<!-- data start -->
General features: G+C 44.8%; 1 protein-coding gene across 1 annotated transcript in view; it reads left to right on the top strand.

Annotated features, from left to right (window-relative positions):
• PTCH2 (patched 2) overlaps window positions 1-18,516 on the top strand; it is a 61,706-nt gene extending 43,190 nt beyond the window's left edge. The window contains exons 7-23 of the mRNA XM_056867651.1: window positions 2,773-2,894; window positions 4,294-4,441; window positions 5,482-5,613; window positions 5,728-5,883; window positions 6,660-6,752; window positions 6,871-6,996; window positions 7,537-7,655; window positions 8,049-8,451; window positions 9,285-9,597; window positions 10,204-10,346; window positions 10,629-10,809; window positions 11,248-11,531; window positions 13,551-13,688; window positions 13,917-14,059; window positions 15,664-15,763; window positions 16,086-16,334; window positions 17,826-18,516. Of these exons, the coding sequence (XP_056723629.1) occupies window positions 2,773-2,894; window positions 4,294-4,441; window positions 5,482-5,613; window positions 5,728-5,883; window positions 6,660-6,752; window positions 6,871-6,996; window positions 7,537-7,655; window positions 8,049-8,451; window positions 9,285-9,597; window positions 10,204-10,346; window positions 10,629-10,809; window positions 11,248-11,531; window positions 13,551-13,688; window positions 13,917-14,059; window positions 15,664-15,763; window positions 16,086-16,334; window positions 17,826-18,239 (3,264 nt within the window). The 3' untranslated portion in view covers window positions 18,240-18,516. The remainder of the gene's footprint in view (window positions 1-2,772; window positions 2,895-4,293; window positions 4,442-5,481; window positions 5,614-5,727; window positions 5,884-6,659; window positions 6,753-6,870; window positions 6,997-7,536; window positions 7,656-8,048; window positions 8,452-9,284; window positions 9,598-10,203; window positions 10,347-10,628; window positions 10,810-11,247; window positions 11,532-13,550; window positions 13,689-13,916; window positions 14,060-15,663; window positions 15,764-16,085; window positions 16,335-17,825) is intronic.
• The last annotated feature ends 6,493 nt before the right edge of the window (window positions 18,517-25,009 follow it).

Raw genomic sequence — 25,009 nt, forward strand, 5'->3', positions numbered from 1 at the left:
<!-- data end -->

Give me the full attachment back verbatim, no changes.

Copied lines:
General features: G+C 44.8%; 1 protein-coding gene across 1 annotated transcript in view; it reads left to right on the top strand.

Annotated features, from left to right (window-relative positions):
• PTCH2 (patched 2) overlaps window positions 1-18,516 on the top strand; it is a 61,706-nt gene extending 43,190 nt beyond the window's left edge. The window contains exons 7-23 of the mRNA XM_056867651.1: window positions 2,773-2,894; window positions 4,294-4,441; window positions 5,482-5,613; window positions 5,728-5,883; window positions 6,660-6,752; window positions 6,871-6,996; window positions 7,537-7,655; window positions 8,049-8,451; window positions 9,285-9,597; window positions 10,204-10,346; window positions 10,629-10,809; window positions 11,248-11,531; window positions 13,551-13,688; window positions 13,917-14,059; window positions 15,664-15,763; window positions 16,086-16,334; window positions 17,826-18,516. Of these exons, the coding sequence (XP_056723629.1) occupies window positions 2,773-2,894; window positions 4,294-4,441; window positions 5,482-5,613; window positions 5,728-5,883; window positions 6,660-6,752; window positions 6,871-6,996; window positions 7,537-7,655; window positions 8,049-8,451; window positions 9,285-9,597; window positions 10,204-10,346; window positions 10,629-10,809; window positions 11,248-11,531; window positions 13,551-13,688; window positions 13,917-14,059; window positions 15,664-15,763; window positions 16,086-16,334; window positions 17,826-18,239 (3,264 nt within the window). The 3' untranslated portion in view covers window positions 18,240-18,516. The remainder of the gene's footprint in view (window positions 1-2,772; window positions 2,895-4,293; window positions 4,442-5,481; window positions 5,614-5,727; window positions 5,884-6,659; window positions 6,753-6,870; window positions 6,997-7,536; window positions 7,656-8,048; window positions 8,452-9,284; window positions 9,598-10,203; window positions 10,347-10,628; window positions 10,810-11,247; window positions 11,532-13,550; window positions 13,689-13,916; window positions 14,060-15,663; window positions 15,764-16,085; window positions 16,335-17,825) is intronic.
• The last annotated feature ends 6,493 nt before the right edge of the window (window positions 18,517-25,009 follow it).

Raw genomic sequence — 25,009 nt, forward strand, 5'->3', positions numbered from 1 at the left: